If you want a place in Myatt Gardens nursery school, which is very close to the proposed site, you have to live within about 200 metres to have a good chance, as it is so heavily oversubscribed by local families."

It's not based on statistics, but I see very few kids out and about on Manor Ave. There are some but people with young kids as a percentage of the total population on Manor Ave (and across the conservation area?) must be pretty low. I deliver the Broc Soc magazine along part of Manor Ave so I go right up to people's front doors and judging by the average number of doorbells (3-4) on each building, most of them are split into 1 and 2 bed flats. Also judging by what's available on estate agents websites - you very rarely see whole houses on sale, it's usually flats with share of garden.

My impression is that families most often seem to live in the smaller 3 bed houses outside the conservation area on the west side etc.

This view of the local population was also in one of the emails going around about the nursery that I have received. Not sure if whoever said it has stats though.

As a young father, is you experience that the conservation area is stuffed full of young families then?

Anonymous said...

http://www.lewisham.gov.uk/councilanddemocracy/councilmeetings/planningcommitteec/meetings/planning%20committee%20c%20-%2016%20april%202009.htm

Anonymous said...

These sorts of facilities are of course needed, but it would be wonderful if the council recognised that they could cause problems and to ensure traffic wardens, or people like them, kept an eye on them.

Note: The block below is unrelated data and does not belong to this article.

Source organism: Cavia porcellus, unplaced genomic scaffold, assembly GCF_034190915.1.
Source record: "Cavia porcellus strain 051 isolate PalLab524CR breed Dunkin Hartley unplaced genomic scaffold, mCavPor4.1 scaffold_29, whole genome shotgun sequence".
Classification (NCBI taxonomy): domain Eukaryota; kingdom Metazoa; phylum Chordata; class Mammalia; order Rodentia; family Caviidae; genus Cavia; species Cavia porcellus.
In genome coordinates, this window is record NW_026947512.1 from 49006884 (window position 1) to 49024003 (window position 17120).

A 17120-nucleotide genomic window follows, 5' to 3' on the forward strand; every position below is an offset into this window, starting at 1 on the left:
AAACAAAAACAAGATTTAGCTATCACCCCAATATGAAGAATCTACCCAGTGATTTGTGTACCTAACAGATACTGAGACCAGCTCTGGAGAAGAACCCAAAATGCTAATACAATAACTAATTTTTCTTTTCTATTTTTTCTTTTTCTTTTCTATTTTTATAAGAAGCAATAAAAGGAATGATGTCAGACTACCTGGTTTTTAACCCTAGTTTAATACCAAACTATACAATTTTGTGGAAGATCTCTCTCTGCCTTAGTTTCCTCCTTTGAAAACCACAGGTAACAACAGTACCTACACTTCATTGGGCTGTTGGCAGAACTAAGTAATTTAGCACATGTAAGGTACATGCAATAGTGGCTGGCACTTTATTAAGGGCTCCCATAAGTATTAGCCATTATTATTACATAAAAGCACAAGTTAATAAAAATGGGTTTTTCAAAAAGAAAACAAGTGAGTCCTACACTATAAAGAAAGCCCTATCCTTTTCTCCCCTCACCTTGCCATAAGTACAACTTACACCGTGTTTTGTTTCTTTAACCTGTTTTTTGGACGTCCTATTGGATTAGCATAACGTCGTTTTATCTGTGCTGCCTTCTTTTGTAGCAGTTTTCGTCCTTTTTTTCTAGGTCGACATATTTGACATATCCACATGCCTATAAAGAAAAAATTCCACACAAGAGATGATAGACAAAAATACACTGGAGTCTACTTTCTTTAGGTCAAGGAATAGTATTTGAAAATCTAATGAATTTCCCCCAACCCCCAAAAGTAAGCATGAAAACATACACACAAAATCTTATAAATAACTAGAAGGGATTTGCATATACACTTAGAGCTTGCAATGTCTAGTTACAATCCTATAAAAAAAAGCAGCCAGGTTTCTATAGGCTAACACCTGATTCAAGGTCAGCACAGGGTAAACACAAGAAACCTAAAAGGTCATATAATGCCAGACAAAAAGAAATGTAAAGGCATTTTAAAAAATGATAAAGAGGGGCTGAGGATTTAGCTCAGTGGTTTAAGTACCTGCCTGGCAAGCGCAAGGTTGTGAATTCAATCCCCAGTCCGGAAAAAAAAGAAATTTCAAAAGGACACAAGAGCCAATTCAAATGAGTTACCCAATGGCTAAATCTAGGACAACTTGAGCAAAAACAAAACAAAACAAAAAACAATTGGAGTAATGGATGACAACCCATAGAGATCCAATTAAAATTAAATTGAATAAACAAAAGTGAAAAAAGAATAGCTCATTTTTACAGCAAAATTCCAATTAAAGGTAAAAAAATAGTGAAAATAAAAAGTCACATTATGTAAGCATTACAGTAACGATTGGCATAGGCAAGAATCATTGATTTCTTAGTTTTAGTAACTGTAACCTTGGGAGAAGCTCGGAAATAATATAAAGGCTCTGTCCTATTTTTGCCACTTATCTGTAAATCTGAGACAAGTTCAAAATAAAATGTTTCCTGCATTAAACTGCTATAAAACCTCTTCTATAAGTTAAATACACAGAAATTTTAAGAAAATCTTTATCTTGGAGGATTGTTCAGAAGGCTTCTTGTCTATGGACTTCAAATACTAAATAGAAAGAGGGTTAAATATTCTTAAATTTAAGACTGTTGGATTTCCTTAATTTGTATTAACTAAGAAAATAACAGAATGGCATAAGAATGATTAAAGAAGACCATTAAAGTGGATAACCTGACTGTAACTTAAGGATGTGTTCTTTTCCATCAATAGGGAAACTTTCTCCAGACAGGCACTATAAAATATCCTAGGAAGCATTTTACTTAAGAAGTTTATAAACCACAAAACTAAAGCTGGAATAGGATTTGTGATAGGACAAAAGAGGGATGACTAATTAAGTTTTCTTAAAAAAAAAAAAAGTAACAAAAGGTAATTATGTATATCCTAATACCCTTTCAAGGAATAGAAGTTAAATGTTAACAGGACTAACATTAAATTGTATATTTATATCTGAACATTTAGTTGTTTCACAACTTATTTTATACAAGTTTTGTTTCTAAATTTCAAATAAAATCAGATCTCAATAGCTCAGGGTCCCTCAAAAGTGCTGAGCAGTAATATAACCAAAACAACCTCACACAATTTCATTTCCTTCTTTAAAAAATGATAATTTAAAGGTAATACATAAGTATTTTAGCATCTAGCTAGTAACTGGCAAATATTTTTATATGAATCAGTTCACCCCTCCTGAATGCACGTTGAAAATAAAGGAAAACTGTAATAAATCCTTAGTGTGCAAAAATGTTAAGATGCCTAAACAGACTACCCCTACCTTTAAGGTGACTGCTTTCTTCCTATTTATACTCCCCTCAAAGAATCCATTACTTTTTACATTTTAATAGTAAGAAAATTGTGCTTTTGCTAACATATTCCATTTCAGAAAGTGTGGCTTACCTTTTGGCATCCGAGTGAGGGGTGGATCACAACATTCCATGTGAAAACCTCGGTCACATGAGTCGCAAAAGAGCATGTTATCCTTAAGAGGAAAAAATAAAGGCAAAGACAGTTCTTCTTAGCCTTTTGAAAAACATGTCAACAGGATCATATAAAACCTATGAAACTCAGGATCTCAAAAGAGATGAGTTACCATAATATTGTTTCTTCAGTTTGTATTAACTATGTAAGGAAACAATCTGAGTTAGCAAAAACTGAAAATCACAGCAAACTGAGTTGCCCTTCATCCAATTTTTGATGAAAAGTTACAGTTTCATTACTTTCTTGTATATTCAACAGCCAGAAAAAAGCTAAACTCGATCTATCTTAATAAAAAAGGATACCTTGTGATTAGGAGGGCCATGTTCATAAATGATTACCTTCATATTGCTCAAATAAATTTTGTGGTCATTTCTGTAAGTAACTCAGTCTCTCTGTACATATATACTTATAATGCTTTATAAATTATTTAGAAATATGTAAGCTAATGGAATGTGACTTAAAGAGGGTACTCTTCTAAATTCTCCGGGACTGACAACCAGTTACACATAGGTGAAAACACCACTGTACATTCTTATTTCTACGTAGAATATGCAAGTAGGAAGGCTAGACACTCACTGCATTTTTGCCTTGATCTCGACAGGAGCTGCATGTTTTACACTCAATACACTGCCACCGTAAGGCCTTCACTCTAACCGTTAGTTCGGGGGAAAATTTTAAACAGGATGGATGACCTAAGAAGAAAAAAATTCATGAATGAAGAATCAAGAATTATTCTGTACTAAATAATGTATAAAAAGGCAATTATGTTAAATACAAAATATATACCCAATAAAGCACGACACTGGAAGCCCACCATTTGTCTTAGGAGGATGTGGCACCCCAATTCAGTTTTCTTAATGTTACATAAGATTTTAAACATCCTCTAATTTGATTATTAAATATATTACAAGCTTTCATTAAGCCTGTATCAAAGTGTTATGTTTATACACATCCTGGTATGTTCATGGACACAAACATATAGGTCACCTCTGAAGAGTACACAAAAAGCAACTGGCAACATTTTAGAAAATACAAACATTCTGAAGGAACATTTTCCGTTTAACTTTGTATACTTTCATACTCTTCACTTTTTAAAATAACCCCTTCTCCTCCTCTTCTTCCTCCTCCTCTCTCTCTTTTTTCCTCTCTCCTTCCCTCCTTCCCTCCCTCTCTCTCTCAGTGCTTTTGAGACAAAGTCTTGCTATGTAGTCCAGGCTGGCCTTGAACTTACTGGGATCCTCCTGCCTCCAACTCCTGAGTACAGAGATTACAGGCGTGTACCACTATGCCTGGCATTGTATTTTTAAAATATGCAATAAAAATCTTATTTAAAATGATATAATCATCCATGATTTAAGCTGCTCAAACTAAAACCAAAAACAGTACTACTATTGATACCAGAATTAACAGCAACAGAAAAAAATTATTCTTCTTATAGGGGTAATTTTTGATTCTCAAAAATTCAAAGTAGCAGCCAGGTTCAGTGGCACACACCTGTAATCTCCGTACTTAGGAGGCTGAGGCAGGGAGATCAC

I have become a SE4er purely because I was a refugee from a terrible situation across town, where I lived opposite a school. The school and the kids were fine, but just in the last year or so the behaviour of parents degenerated to the extent life in our building became intolerable. People are just getting less patient, and with the inevitable traffic snarl on a fairly busy road anyway at morning drop off time, they would go NUTS - for a solid half hour every morning all you could hear was horns blasting as parents and other drivers battled eachother for drop-off spots and right of way. A year ago it would be one or two horn-fights a morning, within 12 months it was constant. People are getting more thick. The Moronic Inferno is at full blast, as Saul Bellow or whoever that was said.